Prohibited transactions are transactions between the plan and a disqualified person that are prohibited by law. (However, see Exemption, below.) If you are a disqualified person who takes part in a prohibited transaction, you must pay a tax (discussed later).
Prohibited transactions generally include the following transactions.
- A transfer of plan income or assets to, or use of them by or for the benefit of, a disqualified person.
- Any act of a fiduciary by which he or she deals with plan income or assets in his or her own interest.
- The receipt of consideration by a fiduciary for his or her own account from any party dealing with the plan in a transaction that involves plan income or assets.
- Any of the following acts between the plan and a disqualified person.
- Selling, exchanging, or leasing property.
- Lending money or extending credit.
- Furnishing goods, services, or facilities.
Certain transactions are exempt from being treated as prohibited transactions. For example, a prohibited transaction does not take place if you are a disqualified person and receive any benefit to which you are entitled as a plan participant or beneficiary. However, the benefit must be figured and paid under the same terms as for all other participants and beneficiaries. For other transactions that are exempt, see section 4975 and the related regulations.taxmap/pubs/p560-020.htm#en_us_publink10009044
You are a disqualified person if you are any of the following.
- A fiduciary of the plan.
- A person providing services to the plan.
- An employer, any of whose employees are covered by the plan.
- An employee organization, any of whose members are covered by the plan.
- Any direct or indirect owner of 50% or more of any of the following.
- The combined voting power of all classes of stock entitled to vote, or the total value of shares of all classes of stock of a corporation that is an employer or employee organization described in (3) or (4).
- The capital interest or profits interest of a partnership that is an employer or employee organization described in (3) or (4).
- The beneficial interest of a trust or unincorporated enterprise that is an employer or an employee organization described in (3) or (4).
- A member of the family of any individual described in (1), (2), (3), or (5). (A member of a family is the spouse, ancestor, lineal descendant, or any spouse of a lineal descendant.)
- A corporation, partnership, trust, or estate of which (or in which) any direct or indirect owner described in (1) through (5) holds 50% or more of any of the following.
- The combined voting power of all classes of stock entitled to vote or the total value of shares of all classes of stock of a corporation.
- The capital interest or profits interest of a partnership.
- The beneficial interest of a trust or estate.
- An officer, director (or an individual having powers or responsibilities similar to those of officers or directors), a 10% or more shareholder, or highly compensated employee (earning 10% or more of the yearly wages of an employer) of a person described in (3), (4), (5), or (7).
- A 10% or more (in capital or profits) partner or joint venturer of a person described in (3), (4), (5), or (7).
- Any disqualified person, as described in (1) through (9) above, who is a disqualified person with respect to any plan to which a section 501(c)(22) trust is permitted to make payments under section 4223 of ERISA.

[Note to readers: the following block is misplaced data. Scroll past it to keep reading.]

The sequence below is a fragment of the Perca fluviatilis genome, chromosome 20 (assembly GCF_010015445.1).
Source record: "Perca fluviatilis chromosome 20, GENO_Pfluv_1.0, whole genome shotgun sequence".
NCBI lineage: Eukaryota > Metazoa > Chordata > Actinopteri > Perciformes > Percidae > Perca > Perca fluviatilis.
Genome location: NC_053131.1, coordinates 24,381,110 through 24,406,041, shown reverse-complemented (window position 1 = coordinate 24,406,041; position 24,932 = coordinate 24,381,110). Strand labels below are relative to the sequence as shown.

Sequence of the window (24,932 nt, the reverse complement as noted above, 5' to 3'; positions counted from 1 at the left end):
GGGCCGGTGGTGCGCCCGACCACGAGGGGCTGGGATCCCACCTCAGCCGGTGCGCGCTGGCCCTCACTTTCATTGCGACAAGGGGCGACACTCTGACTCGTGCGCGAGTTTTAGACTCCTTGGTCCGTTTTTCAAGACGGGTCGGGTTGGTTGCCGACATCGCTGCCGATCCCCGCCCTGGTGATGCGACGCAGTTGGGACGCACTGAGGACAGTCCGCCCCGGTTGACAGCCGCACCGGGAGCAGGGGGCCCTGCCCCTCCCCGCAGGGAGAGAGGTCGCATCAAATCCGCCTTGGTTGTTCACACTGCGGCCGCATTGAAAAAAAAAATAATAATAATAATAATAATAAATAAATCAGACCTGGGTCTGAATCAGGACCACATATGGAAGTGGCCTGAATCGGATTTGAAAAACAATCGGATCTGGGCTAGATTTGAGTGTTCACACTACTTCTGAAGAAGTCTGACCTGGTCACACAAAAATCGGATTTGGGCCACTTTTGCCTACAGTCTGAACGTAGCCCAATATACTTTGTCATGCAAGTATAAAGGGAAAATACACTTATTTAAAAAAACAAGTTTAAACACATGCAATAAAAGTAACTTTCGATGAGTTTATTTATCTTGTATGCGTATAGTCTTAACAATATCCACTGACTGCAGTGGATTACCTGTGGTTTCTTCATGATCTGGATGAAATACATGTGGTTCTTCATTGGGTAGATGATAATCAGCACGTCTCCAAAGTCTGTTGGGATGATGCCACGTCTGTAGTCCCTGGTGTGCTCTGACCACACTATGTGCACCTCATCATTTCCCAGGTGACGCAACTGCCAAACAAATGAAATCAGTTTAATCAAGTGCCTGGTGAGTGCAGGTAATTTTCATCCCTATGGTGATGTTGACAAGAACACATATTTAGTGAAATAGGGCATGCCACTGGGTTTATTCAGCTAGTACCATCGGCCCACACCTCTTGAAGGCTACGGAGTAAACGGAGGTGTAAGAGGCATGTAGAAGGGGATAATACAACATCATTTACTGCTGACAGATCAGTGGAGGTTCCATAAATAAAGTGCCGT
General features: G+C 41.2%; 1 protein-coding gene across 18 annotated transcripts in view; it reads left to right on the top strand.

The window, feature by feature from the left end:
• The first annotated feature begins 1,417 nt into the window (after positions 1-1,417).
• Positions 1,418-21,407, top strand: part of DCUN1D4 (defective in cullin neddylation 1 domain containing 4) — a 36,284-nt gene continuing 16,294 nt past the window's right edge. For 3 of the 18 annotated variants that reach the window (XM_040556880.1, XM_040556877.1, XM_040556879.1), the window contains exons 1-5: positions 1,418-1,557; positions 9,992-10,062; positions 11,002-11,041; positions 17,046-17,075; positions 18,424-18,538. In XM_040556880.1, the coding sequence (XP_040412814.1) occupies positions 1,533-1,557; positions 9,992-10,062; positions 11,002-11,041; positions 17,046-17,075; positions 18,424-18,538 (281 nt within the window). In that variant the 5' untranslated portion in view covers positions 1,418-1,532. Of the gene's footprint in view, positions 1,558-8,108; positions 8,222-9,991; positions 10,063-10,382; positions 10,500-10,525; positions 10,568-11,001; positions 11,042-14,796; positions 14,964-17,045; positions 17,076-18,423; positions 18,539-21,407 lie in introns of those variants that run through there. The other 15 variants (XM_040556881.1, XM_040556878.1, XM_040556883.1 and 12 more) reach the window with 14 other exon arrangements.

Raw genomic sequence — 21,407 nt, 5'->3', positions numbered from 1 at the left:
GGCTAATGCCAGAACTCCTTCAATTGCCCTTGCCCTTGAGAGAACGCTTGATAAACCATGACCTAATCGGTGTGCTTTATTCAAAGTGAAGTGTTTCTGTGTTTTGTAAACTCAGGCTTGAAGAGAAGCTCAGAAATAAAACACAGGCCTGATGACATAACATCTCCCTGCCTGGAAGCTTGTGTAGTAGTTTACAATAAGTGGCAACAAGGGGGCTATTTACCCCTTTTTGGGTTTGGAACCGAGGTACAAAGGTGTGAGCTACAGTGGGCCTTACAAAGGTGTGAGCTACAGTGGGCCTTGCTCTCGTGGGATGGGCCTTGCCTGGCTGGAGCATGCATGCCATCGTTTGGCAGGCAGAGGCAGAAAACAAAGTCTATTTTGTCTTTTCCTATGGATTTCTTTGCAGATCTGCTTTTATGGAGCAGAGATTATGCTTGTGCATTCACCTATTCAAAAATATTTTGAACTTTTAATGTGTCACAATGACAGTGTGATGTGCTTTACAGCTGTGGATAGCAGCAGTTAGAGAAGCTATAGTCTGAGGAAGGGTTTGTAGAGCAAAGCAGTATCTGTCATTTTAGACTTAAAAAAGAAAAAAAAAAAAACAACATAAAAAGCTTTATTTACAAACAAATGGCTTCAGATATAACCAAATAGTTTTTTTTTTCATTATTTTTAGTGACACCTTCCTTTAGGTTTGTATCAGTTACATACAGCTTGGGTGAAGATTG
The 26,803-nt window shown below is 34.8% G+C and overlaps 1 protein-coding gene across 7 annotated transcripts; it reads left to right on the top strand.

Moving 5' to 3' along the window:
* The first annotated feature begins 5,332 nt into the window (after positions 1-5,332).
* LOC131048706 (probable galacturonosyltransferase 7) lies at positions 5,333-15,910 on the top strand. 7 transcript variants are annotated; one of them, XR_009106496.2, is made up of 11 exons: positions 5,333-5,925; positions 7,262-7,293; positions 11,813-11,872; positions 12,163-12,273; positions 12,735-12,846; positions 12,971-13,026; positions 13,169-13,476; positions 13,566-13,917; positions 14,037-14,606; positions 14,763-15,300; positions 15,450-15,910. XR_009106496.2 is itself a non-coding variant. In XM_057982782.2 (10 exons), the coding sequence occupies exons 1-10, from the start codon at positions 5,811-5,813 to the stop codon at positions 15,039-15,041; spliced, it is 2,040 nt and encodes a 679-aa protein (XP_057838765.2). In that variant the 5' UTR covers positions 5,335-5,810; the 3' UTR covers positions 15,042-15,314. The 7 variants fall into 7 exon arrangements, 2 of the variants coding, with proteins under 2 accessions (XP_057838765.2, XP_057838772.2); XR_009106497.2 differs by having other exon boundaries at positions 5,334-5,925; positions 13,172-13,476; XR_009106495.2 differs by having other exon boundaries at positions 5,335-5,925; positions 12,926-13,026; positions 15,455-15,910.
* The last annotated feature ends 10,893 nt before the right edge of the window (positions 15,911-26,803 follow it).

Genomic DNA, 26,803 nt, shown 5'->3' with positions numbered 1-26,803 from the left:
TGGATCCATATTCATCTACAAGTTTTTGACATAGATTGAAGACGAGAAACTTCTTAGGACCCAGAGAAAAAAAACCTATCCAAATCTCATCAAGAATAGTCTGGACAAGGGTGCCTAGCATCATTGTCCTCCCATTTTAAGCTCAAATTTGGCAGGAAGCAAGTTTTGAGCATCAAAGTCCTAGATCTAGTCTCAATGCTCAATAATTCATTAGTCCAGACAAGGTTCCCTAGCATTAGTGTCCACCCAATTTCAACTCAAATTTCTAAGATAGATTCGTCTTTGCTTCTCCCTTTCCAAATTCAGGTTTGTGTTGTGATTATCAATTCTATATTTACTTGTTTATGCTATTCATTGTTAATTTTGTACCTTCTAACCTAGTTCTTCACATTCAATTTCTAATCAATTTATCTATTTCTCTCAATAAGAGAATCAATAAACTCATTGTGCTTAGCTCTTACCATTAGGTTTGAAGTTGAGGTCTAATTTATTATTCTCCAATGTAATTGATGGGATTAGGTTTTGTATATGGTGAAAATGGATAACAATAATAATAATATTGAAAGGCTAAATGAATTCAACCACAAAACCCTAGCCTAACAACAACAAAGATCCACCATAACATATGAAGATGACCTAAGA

The initial tax on a prohibited transaction is 15% of the amount involved for each year (or part of a year) in the taxable period. If the transaction is not corrected within the taxable period, an additional tax of 100% of the amount involved is imposed. For information on correcting the transaction, see Correcting a prohibited transaction, later.
Both taxes are payable by any disqualified person who participated in the transaction (other than a fiduciary acting only as such). If more than one person takes part in the transaction, each person can be jointly and severally liable for the entire tax.taxmap/pubs/p560-020.htm#en_us_publink10009046
The amount involved in a prohibited transaction is the greater of the following amounts.
- The money and fair market value of any property given.
- The money and fair market value of any property received.
If services are performed, the amount involved is any excess compensation given or received.taxmap/pubs/p560-020.htm#en_us_publink10009047
The taxable period starts on the transaction date and ends on the earliest of the following days.
- The day the IRS mails a notice of deficiency for the tax.
- The day the IRS assesses the tax.
- The day the correction of the transaction is completed.
Pay the 15% tax with Form 5330.taxmap/pubs/p560-020.htm#en_us_publink10009049
If you are a disqualified person who participated in a prohibited transaction, you can avoid the 100% tax by correcting the transaction as soon as possible. Correcting the transaction means undoing it as much as you can without putting the plan in a worse financial position than if you had acted under the highest fiduciary standards.taxmap/pubs/p560-020.htm#en_us_publink10009050
If the prohibited transaction is not corrected during the taxable period, you usually have an additional 90 days after the day the IRS mails a notice of deficiency for the 100% tax to correct the transaction. This correction period (the taxable period plus the 90 days) can be extended if either of the following occurs.
- The IRS grants reasonable time needed to correct the transaction.
- You petition the Tax Court.
If you correct the transaction within this period, the IRS will abate, credit, or refund the 100% tax.